Finally, I would be remiss if I didn’t give a few shout-outs to the tried-and-true items that carried over from the East Coast to the West.
Sawyer Squeeze Water Filter: Lightweight, affordable, easy to use, filters out the dirt and the microbes. What’s not to love?
Darn Tough Socks: I used a pair of Darn Toughs on the PCT that I had worn for more than half the AT. They really are tough.
Therm-a-Rest NeoAir XLite Sleeping Pad: Has kept me warm and comfortable for thousands of miles. I swear it’s not even that noisy anymore.
Big Agnes Maggie 15º Sleeping Bag: I bought this teen girl’s sleeping bag on clearance in 2012 and as far as I know, it has not been in production since then. That said, this sleeping bag is a thru-hiking champion and I would give a thumbs up to anyone looking to buy a sleeping bag from Big Agnes.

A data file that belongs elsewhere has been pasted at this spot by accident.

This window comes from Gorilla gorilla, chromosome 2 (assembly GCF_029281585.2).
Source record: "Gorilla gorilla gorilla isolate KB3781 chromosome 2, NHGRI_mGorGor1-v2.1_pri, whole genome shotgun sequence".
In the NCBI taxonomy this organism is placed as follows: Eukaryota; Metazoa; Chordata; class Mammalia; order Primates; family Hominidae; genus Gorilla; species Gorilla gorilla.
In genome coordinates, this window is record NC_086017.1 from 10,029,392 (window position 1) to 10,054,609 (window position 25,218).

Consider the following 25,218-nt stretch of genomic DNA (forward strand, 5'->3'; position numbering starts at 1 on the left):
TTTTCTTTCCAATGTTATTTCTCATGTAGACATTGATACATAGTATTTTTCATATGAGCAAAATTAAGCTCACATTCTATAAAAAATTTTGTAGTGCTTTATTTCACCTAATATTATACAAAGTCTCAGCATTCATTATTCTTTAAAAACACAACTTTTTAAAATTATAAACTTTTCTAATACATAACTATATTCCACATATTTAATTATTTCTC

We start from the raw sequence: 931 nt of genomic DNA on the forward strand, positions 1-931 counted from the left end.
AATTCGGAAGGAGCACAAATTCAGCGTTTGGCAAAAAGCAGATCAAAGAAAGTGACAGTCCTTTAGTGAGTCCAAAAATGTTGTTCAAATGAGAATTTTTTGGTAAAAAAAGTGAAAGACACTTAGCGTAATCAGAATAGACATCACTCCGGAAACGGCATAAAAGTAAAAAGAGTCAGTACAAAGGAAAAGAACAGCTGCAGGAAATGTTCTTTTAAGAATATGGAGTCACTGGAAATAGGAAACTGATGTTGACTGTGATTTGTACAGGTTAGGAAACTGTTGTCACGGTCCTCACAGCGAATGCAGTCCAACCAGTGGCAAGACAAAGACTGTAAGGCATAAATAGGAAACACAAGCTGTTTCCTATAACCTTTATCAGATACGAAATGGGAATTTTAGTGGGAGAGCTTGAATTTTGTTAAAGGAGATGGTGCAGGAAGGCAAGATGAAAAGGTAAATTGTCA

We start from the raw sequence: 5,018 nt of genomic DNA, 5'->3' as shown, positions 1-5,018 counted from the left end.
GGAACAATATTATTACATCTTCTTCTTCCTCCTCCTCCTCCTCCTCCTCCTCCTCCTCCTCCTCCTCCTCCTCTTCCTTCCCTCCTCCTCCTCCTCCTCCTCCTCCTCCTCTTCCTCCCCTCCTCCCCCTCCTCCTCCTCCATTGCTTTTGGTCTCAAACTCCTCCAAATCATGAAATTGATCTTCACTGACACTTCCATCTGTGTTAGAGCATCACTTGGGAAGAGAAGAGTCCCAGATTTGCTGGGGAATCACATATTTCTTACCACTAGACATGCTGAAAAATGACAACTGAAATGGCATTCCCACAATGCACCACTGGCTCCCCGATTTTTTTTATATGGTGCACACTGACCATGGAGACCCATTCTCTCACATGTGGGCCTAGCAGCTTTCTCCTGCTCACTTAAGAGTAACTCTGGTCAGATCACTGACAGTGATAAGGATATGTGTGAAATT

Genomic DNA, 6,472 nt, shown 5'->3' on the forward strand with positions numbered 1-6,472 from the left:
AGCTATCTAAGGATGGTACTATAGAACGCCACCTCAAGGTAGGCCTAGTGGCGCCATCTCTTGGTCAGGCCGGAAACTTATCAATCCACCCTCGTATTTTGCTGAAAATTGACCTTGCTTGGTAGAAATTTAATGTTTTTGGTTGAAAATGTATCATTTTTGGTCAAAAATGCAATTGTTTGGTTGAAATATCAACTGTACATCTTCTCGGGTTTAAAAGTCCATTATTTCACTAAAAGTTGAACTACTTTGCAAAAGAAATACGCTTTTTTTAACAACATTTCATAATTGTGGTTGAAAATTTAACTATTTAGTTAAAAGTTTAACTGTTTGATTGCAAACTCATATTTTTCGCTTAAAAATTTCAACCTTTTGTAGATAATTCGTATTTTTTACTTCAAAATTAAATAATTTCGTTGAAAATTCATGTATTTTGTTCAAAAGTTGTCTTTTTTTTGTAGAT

Sea to Summit Stuff Sacks: All the stuff sacks I used on the PCT had already survived the AT. They survive still.
MSR Titan Titanium Tea Kettle: Ultralight, durable, and large enough to cook a full box of mac and cheese.
This is not a complete list of everything in my pack. I wore clothes too, of course. But this list of swaps, omissions, and carryovers represents the most consequential items I carried for 1,400 miles on the PCT. One of the most exciting things about preparing for a second thru-hike was applying the lessons I had learned the first time around to my new gear setup. It was even more exciting to have those lessons result in a long hike with minimal pain.